The Nationalist Party was fiercely criticised ahead of the 2003 elections for seeking to strike voters from the electoral registry on grounds of senility: a practice that was routine for both parties in virtually all past elections. After the 2008 election, the extent of the parties’ hold on election-related information became manifest, when the PN was able to calculate the political allegiances of non-voters within hours from the time the polling stations shut, at 11pm on 8 March.

The 2002 amendments to the Referendum Act extended this influence further still, and this was quickly brought to bear on the EU accession referendum in March the following year. But when it comes to the 28 May referendum on divorce – an issue which at face value cuts across party lines on both sides – it is unclear whether the two parties will take as visible a role.

Efforts to elicit answers from PN’s Henri Darmanin, who runs the party’s electoral office ELCOM, and his Labour counterpart MP Michael Falzon, proved futile all week.

Party Power

Excerpts from the Referenda Act (Chapter 237) detailing rights specific only to the Nationalist and Labour parties:

46.(2) – The political parties shall be granted all reasonable facilities to watch the printing of all voting documents, to check the exactness thereof and generally to ensure that only voting documents of voters entitled to receive them are printed.

46.(4) – The political parties shall have the right to each nominate one representative to accompany each police officer or other person effecting [delivery of voting documents].

50.(3) – Representatives of the political parties shall be granted all reasonable facilities to oversee the printing and checking of all ballot papers, the packing thereof and their distribution to the Assistant Commissioners, and to affix their seals to all packets prepared by the Electoral Commission for delivery to the Assistant Commissioners.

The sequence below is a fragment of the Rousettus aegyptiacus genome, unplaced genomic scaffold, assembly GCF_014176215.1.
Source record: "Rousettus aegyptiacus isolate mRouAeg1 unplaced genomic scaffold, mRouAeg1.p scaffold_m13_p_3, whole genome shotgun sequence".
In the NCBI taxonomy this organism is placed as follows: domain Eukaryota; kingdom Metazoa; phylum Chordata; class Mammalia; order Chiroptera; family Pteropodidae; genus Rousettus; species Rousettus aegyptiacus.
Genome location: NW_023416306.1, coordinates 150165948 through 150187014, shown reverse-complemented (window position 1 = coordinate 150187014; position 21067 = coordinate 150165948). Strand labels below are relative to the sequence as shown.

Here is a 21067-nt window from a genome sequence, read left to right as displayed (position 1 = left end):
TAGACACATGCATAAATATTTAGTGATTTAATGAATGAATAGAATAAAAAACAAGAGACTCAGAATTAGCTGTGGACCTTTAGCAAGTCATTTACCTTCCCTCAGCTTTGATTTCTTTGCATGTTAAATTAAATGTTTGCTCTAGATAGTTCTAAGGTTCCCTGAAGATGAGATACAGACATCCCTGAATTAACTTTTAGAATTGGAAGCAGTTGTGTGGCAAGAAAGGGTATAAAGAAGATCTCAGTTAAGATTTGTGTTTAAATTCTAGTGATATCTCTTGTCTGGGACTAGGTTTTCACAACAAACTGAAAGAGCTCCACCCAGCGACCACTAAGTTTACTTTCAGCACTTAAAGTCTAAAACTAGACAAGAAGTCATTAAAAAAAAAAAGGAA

57. (1) Every political party shall, within ten days of publication of the Writ, be entitled to nominate a number of persons, equal to one and one-third the number of polling booths that there are in the electoral divisions being contested by it, to act as Assistant Commissioners, and to the extent that such persons have the necessary ability to perform the functions of Assistant Commissioner and are not disqualified from so acting by the provisions of this Act, the Commission shall appoint Assistant Commissioners from amongst such persons.

Schedule 2.2(2) [Amended 2002] – The definition of ‘political party’ in article 2(1) thereof were substituted by the following: ‘political party’ means any person or group of persons who, having contested the general election under one name, is represented in the House by at least one member."

European law should be adapted to the law of Malta. That would be fine. Open letter to Mr. Dr Lawrence Gonzi Prime Minister, of Malta Republic Dear Sir. As countrymen Servant of God Pope John Paul II, we would like to thank you so much for the tenacious defense of moral order and the foundations of our civilization. We want to assure you of the solidarity of our nation and the people of Malta at that particular time when in the legislation of the Republic the Christian nature of marriage as an indissoluble relation of man and woman is being undermined. We believe strongly that such thanks to your attitude this foundation, the cornerstone of a healthy society will be saved in Malta. May the Good Lord has shed light of the Maltese on the entire Europe and has attracted our erring continent back to Himself.
No surprise there. The duopoly of power is institutionalised in Europe's only two-party state. Funny how it is frowned upon when it is one party by accepted when it is two.
poplu *
Dan ir-referendum huwa cimiterju. X'differenza hemm bejn dan ir-referendum u li kien hemm biex Malta tidhol fil-EU. U halluna hlief tidhqu bil-opolu malti ma tafux politics always sucks!
L-ixkubetta fiha l-grillu u kullhadd jaghmel li jaqbillu.